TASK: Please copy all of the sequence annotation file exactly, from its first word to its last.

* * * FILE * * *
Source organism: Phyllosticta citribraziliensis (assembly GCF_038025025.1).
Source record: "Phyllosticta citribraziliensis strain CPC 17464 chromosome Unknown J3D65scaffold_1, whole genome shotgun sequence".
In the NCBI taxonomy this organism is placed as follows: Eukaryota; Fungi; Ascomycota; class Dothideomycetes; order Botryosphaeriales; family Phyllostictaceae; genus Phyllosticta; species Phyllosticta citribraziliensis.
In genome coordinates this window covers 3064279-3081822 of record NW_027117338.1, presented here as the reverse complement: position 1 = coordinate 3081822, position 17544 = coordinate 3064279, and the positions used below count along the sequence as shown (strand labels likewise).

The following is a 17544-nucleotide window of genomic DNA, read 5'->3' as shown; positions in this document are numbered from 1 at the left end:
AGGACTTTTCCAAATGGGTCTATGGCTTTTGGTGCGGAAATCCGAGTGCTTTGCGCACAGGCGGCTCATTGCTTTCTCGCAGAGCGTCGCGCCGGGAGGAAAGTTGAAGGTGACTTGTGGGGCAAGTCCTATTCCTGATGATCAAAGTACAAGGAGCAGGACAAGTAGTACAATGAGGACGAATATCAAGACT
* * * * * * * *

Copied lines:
Source organism: Phyllosticta citribraziliensis (assembly GCF_038025025.1).
Source record: "Phyllosticta citribraziliensis strain CPC 17464 chromosome Unknown J3D65scaffold_1, whole genome shotgun sequence".
In the NCBI taxonomy this organism is placed as follows: Eukaryota; Fungi; Ascomycota; class Dothideomycetes; order Botryosphaeriales; family Phyllostictaceae; genus Phyllosticta; species Phyllosticta citribraziliensis.
In genome coordinates this window covers 3064279-3081822 of record NW_027117338.1, presented here as the reverse complement: position 1 = coordinate 3081822, position 17544 = coordinate 3064279, and the positions used below count along the sequence as shown (strand labels likewise).

The following is a 17544-nucleotide window of genomic DNA, read 5'->3' as shown; positions in this document are numbered from 1 at the left end:
AGGACTTTTCCAAATGGGTCTATGGCTTTTGGTGCGGAAATCCGAGTGCTTTGCGCACAGGCGGCTCATTGCTTTCTCGCAGAGCGTCGCGCCGGGAGGAAAGTTGAAGGTGACTTGTGGGGCAAGTCCTATTCCTGATGATCAAAGTACAAGGAGCAGGACAAGTAGTACAATGAGGACGAATATCAAGACT